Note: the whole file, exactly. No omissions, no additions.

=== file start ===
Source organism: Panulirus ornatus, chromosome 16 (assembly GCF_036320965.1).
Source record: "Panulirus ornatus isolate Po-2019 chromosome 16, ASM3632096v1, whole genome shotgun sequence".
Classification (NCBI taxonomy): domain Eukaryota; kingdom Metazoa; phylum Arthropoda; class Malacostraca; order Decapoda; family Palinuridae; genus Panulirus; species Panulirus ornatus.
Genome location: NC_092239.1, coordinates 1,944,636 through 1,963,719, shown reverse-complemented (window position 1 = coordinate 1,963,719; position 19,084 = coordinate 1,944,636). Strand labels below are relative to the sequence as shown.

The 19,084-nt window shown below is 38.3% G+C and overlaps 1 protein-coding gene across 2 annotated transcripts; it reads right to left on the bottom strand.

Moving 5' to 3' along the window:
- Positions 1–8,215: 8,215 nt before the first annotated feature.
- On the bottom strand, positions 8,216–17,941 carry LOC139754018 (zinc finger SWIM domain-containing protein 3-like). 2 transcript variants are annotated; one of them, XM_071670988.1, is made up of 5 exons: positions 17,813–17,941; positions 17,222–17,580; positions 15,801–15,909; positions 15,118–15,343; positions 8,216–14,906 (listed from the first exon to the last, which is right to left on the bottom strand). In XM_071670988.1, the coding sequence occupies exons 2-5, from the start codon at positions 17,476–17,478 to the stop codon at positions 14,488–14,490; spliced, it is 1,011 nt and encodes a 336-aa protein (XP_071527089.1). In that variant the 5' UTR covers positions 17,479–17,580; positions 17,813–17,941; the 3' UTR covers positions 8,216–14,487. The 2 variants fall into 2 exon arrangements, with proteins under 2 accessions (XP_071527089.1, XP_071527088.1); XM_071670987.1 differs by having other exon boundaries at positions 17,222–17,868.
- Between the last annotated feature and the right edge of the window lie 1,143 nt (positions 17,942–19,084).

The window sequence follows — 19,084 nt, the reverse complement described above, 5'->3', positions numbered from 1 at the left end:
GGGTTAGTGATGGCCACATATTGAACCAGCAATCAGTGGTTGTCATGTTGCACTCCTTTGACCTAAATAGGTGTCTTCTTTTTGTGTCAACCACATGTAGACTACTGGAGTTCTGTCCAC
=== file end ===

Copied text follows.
Source organism: Panulirus ornatus, chromosome 16 (assembly GCF_036320965.1).
Source record: "Panulirus ornatus isolate Po-2019 chromosome 16, ASM3632096v1, whole genome shotgun sequence".
Classification (NCBI taxonomy): domain Eukaryota; kingdom Metazoa; phylum Arthropoda; class Malacostraca; order Decapoda; family Palinuridae; genus Panulirus; species Panulirus ornatus.
Genome location: NC_092239.1, coordinates 1,944,636 through 1,963,719, shown reverse-complemented (window position 1 = coordinate 1,963,719; position 19,084 = coordinate 1,944,636). Strand labels below are relative to the sequence as shown.

The 19,084-nt window shown below is 38.3% G+C and overlaps 1 protein-coding gene across 2 annotated transcripts; it reads right to left on the bottom strand.

Moving 5' to 3' along the window:
- Positions 1–8,215: 8,215 nt before the first annotated feature.
- On the bottom strand, positions 8,216–17,941 carry LOC139754018 (zinc finger SWIM domain-containing protein 3-like). 2 transcript variants are annotated; one of them, XM_071670988.1, is made up of 5 exons: positions 17,813–17,941; positions 17,222–17,580; positions 15,801–15,909; positions 15,118–15,343; positions 8,216–14,906 (listed from the first exon to the last, which is right to left on the bottom strand). In XM_071670988.1, the coding sequence occupies exons 2-5, from the start codon at positions 17,476–17,478 to the stop codon at positions 14,488–14,490; spliced, it is 1,011 nt and encodes a 336-aa protein (XP_071527089.1). In that variant the 5' UTR covers positions 17,479–17,580; positions 17,813–17,941; the 3' UTR covers positions 8,216–14,487. The 2 variants fall into 2 exon arrangements, with proteins under 2 accessions (XP_071527089.1, XP_071527088.1); XM_071670987.1 differs by having other exon boundaries at positions 17,222–17,868.
- Between the last annotated feature and the right edge of the window lie 1,143 nt (positions 17,942–19,084).

The window sequence follows — 19,084 nt, the reverse complement described above, 5'->3', positions numbered from 1 at the left end:
GGGTTAGTGATGGCCACATATTGAACCAGCAATCAGTGGTTGTCATGTTGCACTCCTTTGACCTAAATAGGTGTCTTCTTTTTGTGTCAACCACATGTAGACTACTGGAGTTCTGTCCAC